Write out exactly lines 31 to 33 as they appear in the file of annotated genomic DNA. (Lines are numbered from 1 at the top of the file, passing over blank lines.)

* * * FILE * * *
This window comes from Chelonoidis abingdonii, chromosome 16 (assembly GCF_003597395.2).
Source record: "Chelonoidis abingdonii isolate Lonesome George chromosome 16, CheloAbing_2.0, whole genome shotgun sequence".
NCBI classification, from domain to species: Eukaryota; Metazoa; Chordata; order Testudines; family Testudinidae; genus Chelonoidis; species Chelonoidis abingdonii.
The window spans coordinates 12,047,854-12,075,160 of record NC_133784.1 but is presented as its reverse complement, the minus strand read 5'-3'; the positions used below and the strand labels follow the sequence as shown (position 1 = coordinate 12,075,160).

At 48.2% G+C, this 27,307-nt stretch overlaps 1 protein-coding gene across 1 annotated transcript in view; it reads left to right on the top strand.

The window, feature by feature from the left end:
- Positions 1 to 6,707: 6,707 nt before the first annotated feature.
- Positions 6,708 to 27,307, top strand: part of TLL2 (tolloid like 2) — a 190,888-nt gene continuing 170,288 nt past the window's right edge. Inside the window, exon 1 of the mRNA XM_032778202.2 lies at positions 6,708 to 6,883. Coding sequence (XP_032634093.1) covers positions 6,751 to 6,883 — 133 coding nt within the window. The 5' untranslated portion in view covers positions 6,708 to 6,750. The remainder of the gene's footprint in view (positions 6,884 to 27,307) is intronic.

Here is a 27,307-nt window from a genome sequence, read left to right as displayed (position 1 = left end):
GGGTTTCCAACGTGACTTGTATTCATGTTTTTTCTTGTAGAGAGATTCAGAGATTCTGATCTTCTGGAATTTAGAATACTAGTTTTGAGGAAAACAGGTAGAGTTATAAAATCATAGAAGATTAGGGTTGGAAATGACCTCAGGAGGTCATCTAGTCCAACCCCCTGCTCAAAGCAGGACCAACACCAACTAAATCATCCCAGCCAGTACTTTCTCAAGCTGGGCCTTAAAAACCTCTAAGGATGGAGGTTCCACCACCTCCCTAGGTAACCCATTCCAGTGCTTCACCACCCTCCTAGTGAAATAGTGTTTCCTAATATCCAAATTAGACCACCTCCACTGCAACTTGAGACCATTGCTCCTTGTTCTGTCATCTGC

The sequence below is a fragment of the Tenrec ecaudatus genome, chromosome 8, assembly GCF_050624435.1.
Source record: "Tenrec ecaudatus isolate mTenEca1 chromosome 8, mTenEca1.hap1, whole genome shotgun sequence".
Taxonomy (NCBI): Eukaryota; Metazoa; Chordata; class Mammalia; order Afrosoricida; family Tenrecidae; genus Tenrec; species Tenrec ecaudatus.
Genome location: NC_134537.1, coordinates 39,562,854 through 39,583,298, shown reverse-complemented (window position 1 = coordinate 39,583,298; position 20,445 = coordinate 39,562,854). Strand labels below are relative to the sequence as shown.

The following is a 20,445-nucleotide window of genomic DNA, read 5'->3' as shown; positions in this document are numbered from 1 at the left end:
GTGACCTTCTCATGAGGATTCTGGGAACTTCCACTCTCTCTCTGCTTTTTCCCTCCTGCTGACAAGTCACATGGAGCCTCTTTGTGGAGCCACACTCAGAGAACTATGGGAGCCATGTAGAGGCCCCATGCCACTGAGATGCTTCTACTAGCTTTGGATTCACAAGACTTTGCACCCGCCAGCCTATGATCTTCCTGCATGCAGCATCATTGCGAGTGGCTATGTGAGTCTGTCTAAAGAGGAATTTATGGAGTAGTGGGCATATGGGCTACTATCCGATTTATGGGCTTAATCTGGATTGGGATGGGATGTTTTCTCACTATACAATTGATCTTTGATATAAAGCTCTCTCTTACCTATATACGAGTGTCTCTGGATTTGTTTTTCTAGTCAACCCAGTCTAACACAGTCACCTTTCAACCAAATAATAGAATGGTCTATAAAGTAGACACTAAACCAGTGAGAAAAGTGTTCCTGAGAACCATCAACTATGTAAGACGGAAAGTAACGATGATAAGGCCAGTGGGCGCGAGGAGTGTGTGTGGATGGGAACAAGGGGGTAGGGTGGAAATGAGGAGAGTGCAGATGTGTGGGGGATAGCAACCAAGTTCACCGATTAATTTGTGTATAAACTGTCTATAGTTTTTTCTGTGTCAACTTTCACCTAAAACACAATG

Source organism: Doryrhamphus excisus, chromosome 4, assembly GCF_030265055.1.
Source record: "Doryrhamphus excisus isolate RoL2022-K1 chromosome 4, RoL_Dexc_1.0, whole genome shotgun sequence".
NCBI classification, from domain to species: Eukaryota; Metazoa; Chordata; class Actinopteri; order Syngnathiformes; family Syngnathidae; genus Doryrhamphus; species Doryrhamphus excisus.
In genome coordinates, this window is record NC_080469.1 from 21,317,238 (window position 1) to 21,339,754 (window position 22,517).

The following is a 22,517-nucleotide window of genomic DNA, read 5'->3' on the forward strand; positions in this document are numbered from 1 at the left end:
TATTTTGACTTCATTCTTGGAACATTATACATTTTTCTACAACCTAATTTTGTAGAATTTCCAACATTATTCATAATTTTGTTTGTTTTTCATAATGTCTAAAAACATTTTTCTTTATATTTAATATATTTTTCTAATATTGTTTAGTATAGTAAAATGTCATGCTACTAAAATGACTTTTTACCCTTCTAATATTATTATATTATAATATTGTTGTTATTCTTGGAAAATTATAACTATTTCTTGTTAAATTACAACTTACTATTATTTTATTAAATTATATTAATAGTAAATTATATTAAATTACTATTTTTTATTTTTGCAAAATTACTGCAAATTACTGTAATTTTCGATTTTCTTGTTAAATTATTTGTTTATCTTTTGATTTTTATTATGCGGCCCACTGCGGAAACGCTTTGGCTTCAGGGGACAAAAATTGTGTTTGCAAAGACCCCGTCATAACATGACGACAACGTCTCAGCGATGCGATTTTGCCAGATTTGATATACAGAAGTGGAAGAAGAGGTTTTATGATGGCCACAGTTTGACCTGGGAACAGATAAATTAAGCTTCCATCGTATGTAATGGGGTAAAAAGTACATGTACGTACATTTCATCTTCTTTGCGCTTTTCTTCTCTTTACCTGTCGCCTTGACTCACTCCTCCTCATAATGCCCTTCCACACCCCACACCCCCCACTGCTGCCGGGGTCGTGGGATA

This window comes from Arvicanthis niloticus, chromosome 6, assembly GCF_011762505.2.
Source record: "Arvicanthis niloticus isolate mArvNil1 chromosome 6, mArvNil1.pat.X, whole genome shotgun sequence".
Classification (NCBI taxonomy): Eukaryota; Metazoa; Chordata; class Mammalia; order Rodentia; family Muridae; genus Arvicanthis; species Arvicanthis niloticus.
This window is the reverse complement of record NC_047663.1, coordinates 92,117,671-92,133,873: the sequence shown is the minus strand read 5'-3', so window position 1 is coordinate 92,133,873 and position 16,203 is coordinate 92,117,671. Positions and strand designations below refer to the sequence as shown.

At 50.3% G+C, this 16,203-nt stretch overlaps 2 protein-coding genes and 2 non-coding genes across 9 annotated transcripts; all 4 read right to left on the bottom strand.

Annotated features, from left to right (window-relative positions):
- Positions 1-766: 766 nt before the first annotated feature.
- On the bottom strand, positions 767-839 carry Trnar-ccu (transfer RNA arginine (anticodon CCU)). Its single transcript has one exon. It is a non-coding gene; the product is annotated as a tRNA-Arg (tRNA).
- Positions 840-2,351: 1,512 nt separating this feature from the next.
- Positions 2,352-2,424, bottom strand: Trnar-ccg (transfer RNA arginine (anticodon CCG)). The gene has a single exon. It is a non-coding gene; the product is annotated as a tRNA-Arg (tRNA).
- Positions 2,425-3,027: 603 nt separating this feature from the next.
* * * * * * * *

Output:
- Positions 840-2,351: 1,512 nt separating this feature from the next.
- Positions 2,352-2,424, bottom strand: Trnar-ccg (transfer RNA arginine (anticodon CCG)). The gene has a single exon. It is a non-coding gene; the product is annotated as a tRNA-Arg (tRNA).
- Positions 2,425-3,027: 603 nt separating this feature from the next.